Over the years, I’ve made every excuse in the book. I have 5 kids, so I couldn’t “help” being overweight. I don’t have much free time so I couldn’t “work in” working out. I have Fibromyalgia so any type of rigorous activity was painful. Those were just a few of the excuses I would use to make myself feel better about not doing anything to change the condition of my health and over time, the weight just seemed to get added on day by day until I finally didn’t even recognize myself anymore. All the excuses … all the pounds. At my largest, I was pushing 200 pounds and I felt like I was too far gone to get my body back. I doubted myself and that doubt is why it took me 4 years to get to this point LOL! Over and over, I’d start.. I’d lose some weight… I’d give up and go right back to where I started from. I did it repeatedly. A lot of my problem (in addition to the excuses and the busy life) was that I was overwhelmed with trying to figure out how to eat right. I kept trying things like the cabbage soup diet, low carb diets, diet pills, barely eating at all, etc and it seemed like no matter what I did, it just made it a miserable experience to try to lose the weight. I didn’t want to be miserable, which is why I kept giving up.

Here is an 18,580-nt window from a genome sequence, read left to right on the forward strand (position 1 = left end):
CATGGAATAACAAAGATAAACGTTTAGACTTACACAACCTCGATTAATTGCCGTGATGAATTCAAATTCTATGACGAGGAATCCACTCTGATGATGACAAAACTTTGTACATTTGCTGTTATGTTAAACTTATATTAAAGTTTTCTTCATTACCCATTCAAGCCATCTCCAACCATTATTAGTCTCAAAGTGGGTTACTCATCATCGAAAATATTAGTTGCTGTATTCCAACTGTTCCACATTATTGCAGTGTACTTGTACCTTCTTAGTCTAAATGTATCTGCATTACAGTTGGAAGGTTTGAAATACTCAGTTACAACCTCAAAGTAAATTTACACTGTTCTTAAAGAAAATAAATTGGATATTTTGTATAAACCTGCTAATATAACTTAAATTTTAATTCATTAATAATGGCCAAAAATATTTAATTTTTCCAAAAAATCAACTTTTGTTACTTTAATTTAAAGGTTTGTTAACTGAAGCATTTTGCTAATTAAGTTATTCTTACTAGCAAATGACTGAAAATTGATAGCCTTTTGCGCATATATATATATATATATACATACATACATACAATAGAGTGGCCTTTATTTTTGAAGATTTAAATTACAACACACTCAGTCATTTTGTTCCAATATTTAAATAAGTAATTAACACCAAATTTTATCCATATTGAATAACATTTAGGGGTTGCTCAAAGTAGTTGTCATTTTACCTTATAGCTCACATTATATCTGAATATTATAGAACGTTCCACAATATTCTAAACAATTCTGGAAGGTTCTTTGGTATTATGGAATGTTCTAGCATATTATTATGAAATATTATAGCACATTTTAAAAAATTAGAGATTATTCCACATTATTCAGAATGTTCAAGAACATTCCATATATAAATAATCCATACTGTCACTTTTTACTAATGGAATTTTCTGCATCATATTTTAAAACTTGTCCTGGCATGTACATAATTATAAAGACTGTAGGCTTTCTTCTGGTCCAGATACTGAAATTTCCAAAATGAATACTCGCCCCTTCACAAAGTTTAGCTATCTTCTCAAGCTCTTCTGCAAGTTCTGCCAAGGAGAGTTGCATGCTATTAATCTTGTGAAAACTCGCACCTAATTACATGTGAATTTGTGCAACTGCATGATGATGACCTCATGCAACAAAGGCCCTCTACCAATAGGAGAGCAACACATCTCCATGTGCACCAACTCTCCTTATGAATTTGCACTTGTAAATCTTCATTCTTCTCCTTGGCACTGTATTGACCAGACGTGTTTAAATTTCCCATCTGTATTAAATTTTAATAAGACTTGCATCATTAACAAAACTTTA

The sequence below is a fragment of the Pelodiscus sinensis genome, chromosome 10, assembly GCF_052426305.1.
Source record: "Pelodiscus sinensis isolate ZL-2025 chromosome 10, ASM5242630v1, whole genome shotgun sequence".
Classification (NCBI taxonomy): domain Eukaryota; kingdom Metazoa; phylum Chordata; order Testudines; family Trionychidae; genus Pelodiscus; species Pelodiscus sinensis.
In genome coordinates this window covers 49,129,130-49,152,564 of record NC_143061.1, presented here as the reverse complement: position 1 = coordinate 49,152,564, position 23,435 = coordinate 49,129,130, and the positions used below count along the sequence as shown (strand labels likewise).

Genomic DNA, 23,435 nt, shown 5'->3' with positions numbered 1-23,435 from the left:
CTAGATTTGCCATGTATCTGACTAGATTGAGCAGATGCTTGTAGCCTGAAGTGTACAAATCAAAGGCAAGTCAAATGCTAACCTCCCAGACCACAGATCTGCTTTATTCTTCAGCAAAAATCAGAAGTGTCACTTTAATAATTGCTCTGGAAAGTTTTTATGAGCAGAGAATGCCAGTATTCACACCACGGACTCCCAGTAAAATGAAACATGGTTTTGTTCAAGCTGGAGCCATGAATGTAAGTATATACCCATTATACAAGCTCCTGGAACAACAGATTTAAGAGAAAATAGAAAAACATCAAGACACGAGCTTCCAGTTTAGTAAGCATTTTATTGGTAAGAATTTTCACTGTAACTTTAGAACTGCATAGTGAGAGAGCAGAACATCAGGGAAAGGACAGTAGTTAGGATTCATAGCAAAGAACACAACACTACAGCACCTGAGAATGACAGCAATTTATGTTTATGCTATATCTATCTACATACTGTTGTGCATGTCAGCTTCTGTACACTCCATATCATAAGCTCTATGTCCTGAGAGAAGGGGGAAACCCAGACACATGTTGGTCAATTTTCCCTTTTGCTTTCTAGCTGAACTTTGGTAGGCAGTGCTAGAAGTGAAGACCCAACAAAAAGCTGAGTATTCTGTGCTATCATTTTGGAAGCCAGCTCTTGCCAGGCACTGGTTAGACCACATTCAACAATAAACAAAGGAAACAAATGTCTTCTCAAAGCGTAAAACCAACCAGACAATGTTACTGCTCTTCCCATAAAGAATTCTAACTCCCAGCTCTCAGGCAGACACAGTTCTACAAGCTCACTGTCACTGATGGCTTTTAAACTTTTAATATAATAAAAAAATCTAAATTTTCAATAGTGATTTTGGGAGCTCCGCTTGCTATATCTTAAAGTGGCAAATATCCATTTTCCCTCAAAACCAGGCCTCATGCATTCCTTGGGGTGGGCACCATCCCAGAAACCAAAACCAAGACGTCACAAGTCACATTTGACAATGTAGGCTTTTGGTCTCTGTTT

Now, I don’t do “diets” at all. I control my portions. I limit high calorie foods especially those with little to no nutritional value. I watch my overall calories throughout the day and I only drink water (I will share my method with you at the end of this article). I stop eating when I’m full. Instead of brownies for family night each week, we do muffins… so instead of having a pan full of 24 brownies, we have 6 muffins — one for each of us, and that’s it. Very minor changes — very gradual changes, and that totally worked for me. I don’t have time (or the desire) to read labels or manually count calories, so I use MyFitnessPal’s smartphone app as well as MapMyRun+ (app as well) to help me easily track my activity and my nutrition/caloric intake. (If you don’t own a smartphone, both of these have web interfaces that you can use from your computer’s browser!) To be able to just click on an app or visit a website, enter what I eat, and see where I am as far as my calorie budget makes it SO much easier to watch what I eat — and choose better foods since I can see exactly how it affects my day BEFORE I choose to eat it. MyFitnessPal’s food database has literally EVERYTHING you can imagine — any fast food place if you don’t have a choice but to eat out, you can find almost everything on their menu in the app which helps you make healthy decisions. If you want to eat more than your allotted calories, all you have to do is EXERCISE! At the end of the day, if I have calories left, I will grab a healthy snack to make sure my body isn’t running on fumes :) See the screenshot below of the MyFitnessPal app!